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Early pregnancy problems account for a major part of all gynaecological emergencies. Other less common gynaecological emergencies are acute pain, severe vaginal bleeding and collapse, which are covered in detail in other chapters.
All women with early pregnancy and acute gynaecological problems should receive prompt referral to a dedicated early pregnancy unit that provides efficient, evidence-based care with access to appropriate information and counselling. The National Service Framework recommends that all women should have access to an early pregnancy unit, which should be easily available (www.earlypregnancy.org.uk). Ideally, these services should also be directly accessible to GPs.
A report of the National Confidential Enquiry into Patient Outcome and Death in 2007 stated that when a patient with an acute healthcare problem arrives in hospital, he or she requires prompt clinical assessment, appropriate investigations and institution of a clear management plan. There should be an early decision regarding the need to involve all relevant specialties and other required services followed by a timely review by an appropriately trained senior clinician. This should be undertaken in an environment that is best suited to meet the patient's clinical needs. Although there is conflicting opinion on the optimal location for the assessment of emergency admissions, it has been recommended that women presenting with early pregnancy complications should undergo initial assessment in dedicated emergency assessment units. The rationale for the use of emergency assessment units is that they can reduce both the emergency department's workload and hospital length of stay.
Early pregnancy services should be modelled in such a way that they are accessible to deal with all the problems of early pregnancy, such as bleeding and medical conditions such as hyperemesis gravidarum, and also to facilitate routine antenatal care before the 12th week of pregnancy. The National Institute for Health and Care Excellence (NICE) antenatal care guideline recommended that booking with maternity services should take place before 12 weeks of pregnancy. The model of care for all early pregnancy events should be composed around the women's journey. It is important to have local care pathways in place for initial assessment, investigations for contributing causes and focused treatment. All clinical staff must undertake regular, written and documented audited training for the identification and initial management of referral for serious medical and mental health conditions that may affect pregnant women or recently delivered mothers.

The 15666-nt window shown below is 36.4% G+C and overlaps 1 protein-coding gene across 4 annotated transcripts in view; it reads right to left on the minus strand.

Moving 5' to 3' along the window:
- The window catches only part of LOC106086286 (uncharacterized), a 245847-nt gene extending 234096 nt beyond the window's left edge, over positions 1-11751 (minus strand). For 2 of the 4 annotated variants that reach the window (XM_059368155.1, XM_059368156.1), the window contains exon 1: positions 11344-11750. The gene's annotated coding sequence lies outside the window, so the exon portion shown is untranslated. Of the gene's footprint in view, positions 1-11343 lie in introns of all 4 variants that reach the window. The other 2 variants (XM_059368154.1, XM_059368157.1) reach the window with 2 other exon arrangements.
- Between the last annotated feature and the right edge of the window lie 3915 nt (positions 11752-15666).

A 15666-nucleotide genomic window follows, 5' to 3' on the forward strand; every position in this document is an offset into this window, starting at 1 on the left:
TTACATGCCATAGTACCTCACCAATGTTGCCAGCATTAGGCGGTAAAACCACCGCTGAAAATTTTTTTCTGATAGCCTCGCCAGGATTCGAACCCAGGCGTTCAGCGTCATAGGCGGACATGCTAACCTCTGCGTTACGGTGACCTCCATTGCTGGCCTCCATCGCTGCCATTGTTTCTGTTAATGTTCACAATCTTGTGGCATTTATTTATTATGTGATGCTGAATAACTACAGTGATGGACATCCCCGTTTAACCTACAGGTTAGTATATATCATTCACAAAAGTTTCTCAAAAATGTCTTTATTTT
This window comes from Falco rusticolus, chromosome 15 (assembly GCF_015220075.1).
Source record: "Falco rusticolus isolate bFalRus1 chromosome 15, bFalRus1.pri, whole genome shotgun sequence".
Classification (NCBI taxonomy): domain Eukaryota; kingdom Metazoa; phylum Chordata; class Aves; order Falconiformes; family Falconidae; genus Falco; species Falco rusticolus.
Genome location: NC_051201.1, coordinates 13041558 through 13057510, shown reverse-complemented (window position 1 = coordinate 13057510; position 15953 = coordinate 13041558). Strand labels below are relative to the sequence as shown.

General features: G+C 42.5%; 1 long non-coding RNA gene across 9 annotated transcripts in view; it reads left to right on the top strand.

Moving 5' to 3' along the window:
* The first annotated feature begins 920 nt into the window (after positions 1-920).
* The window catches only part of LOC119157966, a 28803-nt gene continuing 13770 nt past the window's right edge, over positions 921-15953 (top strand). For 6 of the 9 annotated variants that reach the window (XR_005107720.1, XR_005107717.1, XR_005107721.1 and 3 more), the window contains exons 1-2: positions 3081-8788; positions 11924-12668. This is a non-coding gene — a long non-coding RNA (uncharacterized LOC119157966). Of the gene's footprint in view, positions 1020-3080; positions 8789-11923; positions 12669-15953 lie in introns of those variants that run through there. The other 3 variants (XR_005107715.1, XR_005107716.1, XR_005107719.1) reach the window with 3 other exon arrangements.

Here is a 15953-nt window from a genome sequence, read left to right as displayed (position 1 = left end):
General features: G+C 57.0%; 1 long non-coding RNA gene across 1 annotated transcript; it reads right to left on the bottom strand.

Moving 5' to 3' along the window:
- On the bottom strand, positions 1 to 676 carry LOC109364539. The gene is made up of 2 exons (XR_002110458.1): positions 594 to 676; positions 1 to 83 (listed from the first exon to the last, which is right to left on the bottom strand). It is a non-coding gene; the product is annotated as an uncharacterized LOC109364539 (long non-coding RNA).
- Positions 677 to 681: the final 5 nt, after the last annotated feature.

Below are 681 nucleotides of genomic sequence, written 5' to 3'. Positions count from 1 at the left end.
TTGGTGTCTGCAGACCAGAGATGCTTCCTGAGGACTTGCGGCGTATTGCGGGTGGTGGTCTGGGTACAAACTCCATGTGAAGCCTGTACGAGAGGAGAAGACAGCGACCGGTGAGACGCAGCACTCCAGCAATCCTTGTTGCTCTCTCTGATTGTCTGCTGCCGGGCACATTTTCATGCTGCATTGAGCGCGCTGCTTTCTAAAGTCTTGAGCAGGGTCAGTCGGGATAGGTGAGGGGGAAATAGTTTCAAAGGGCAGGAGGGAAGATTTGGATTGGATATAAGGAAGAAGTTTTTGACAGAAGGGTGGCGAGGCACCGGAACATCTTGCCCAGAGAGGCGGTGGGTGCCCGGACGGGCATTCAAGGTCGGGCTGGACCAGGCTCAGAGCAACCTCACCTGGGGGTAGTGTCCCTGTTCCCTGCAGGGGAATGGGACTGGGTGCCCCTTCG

The last decade has witnessed striking progress in assisted reproductive technology (ART) and over the past few years the success rate of ART has increased significantly due to the introduction of novcl technologies and improved embryo culture systems. Along with this rapid pace of development comes the need for clinicians to keep abreast.
This book brings fresh insights into the pathophysiology of human reproduction, providing up-to-date and practical information on the clinical and laboratory management of subfertility. Particular emphasis is placed on the clinical appraisal of the current and potential strategies to improve the management of the subfertile couple, as well as the various therapeutic options available for the management of subfertility.
The preparation of this book was driven by a desire to provide a hands-on, practical guide to assisted reproduction that would be accessible to those practising in the field of Assisted Reproduction, those working on the establishment and day-to-day running of an IVF clinic, and those with a more general interest in assisted reproduction. The contributing authors include internationally renowned clinicians and scientists actively involved in the field of reproductive medicine and those who are acknowledged in their own fields.
We are most grateful to all who have made the publication of this book possible.